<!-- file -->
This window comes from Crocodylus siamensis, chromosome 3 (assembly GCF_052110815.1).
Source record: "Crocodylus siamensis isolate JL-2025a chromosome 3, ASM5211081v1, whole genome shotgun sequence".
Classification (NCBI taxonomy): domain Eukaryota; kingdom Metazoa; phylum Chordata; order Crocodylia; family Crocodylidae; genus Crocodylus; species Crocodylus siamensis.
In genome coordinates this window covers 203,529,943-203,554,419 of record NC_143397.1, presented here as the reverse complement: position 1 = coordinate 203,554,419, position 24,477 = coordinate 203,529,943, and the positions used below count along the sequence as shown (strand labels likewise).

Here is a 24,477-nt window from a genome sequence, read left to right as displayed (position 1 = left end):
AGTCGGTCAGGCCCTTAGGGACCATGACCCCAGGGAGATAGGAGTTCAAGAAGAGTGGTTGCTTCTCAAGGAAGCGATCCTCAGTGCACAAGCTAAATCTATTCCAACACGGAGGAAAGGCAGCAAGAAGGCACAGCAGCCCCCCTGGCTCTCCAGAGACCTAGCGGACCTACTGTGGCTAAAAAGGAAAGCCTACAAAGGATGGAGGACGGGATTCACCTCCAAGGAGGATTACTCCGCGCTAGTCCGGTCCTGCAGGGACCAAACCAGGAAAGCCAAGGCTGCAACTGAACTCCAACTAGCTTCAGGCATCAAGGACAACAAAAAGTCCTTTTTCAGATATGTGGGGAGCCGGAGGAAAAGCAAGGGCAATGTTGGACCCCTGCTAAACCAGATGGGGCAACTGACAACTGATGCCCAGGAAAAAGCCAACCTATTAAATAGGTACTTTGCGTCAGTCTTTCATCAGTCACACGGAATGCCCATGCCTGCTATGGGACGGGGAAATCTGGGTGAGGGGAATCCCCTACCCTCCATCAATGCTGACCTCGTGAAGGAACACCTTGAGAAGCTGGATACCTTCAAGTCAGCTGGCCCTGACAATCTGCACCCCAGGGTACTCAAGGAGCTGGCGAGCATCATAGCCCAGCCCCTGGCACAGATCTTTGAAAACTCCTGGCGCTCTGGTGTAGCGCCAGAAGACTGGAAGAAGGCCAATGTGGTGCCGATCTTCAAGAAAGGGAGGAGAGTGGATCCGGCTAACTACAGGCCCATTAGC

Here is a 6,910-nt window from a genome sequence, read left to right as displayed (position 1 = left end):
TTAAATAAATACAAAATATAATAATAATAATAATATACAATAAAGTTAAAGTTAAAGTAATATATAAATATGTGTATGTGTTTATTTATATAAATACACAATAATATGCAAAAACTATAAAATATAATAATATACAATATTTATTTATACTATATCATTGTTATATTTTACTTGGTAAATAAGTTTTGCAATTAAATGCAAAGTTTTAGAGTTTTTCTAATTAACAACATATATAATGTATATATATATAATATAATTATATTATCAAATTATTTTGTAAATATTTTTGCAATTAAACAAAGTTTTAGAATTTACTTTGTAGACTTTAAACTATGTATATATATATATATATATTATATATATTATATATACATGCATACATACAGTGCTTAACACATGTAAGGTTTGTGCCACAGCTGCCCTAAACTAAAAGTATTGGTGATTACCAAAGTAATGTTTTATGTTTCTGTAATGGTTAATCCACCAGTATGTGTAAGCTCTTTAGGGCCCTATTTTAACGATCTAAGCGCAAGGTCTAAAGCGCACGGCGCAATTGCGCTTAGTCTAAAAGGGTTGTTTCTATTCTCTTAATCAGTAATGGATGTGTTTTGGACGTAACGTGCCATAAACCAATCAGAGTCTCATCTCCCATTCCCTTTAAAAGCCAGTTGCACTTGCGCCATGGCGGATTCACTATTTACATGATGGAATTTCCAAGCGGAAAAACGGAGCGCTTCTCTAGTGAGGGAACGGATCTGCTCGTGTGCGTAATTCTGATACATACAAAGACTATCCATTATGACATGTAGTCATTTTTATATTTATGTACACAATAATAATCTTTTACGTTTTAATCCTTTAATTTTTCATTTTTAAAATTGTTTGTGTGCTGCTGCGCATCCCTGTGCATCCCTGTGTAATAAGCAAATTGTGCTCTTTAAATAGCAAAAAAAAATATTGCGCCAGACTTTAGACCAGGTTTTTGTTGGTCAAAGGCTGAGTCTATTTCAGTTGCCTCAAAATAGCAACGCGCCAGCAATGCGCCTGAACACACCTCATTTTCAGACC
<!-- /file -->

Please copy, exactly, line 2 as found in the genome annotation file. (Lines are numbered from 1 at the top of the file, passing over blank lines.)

Source record: "Crocodylus siamensis isolate JL-2025a chromosome 3, ASM5211081v1, whole genome shotgun sequence".